Wars During My Lifetime, Canterbury

wars during my lifetime

wars during my lifetime

Performances: Saturday 21 September 2013
11:00 Dane John Gardens
12:30 Whitefriars
14:00 24 Burgate

In a time when war is still being waged around the world a Peace Pavement in our Cathedral City of Canterbury strikes a note of hope. It is now twenty years since the European Peace Pavement was installed in Dane John Gardens and it continues to be a contemporary cultural focus for international visitors to Canterbury. To mark this anniversary it has been refurbished and will be re-launched on International Peace Day 21 September with a new artist’s commission by Martin John Callanan and related events.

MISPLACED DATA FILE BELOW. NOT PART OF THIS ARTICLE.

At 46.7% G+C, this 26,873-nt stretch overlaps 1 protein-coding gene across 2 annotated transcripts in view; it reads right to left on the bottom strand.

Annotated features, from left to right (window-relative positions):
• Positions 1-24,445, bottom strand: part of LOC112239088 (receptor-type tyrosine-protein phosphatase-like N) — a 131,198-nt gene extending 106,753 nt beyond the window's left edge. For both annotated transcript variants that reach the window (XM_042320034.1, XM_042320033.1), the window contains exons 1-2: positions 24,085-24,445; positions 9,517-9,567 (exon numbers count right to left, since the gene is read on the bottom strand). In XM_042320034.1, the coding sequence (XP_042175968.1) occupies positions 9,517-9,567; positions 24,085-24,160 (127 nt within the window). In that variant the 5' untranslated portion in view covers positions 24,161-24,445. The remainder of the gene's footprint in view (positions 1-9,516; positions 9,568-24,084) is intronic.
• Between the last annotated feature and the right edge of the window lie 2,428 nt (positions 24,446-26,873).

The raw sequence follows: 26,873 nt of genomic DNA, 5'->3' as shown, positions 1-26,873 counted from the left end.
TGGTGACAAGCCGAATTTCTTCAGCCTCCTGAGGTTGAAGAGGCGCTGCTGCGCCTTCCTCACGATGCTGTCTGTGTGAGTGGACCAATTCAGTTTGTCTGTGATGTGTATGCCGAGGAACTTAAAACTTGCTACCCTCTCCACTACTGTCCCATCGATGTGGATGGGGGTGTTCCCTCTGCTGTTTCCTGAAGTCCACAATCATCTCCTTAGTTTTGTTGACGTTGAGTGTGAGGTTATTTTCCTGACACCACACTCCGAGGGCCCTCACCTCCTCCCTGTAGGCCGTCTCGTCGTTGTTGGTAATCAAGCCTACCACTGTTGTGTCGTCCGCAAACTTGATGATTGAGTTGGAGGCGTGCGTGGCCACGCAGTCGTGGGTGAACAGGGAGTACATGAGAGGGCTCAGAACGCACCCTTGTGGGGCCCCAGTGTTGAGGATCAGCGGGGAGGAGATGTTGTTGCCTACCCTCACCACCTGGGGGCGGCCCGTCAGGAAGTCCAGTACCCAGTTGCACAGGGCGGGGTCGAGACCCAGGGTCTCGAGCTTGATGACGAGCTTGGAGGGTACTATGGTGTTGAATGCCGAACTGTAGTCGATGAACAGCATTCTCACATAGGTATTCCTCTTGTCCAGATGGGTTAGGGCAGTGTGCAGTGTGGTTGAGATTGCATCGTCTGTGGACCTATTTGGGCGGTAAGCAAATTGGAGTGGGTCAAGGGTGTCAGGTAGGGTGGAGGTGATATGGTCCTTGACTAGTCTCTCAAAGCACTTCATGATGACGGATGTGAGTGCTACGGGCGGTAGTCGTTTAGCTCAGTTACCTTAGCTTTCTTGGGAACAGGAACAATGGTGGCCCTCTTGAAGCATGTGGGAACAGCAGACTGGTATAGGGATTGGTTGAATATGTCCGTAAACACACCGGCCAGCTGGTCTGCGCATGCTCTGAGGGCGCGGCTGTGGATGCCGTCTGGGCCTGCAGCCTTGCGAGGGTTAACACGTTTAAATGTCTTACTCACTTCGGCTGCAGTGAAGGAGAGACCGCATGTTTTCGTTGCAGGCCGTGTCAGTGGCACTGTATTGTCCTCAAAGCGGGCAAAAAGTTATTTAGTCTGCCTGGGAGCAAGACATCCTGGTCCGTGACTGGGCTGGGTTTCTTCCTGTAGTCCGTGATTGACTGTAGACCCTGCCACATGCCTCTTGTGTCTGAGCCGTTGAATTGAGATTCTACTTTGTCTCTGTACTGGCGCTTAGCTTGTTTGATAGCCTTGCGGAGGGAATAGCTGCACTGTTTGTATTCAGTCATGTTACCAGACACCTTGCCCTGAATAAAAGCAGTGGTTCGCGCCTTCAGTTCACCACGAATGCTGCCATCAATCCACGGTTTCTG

A performance of Callanan’s Wars During my Lifetime will occur at sites throughout the city on Saturday 21, starting in the Peace Pavement at 11am.

An installation at 24 Burgate from 21st September to 6th October will further extend ‘Wars During my Lifetime’. It will be accompanied by a free newspaper publication, which will be distributed on the day and during the installation at various city sites including: Waterstones, Dane John Gardens Kiosk, the Cathedral Shop, Saffron Cafe, La Trappiste, Cafe St Pierre, Rymans, Browns Coffee House, Tesco, University Creative Arts, University of Kent, Christ Church University, Royal Museum and Art Gallery,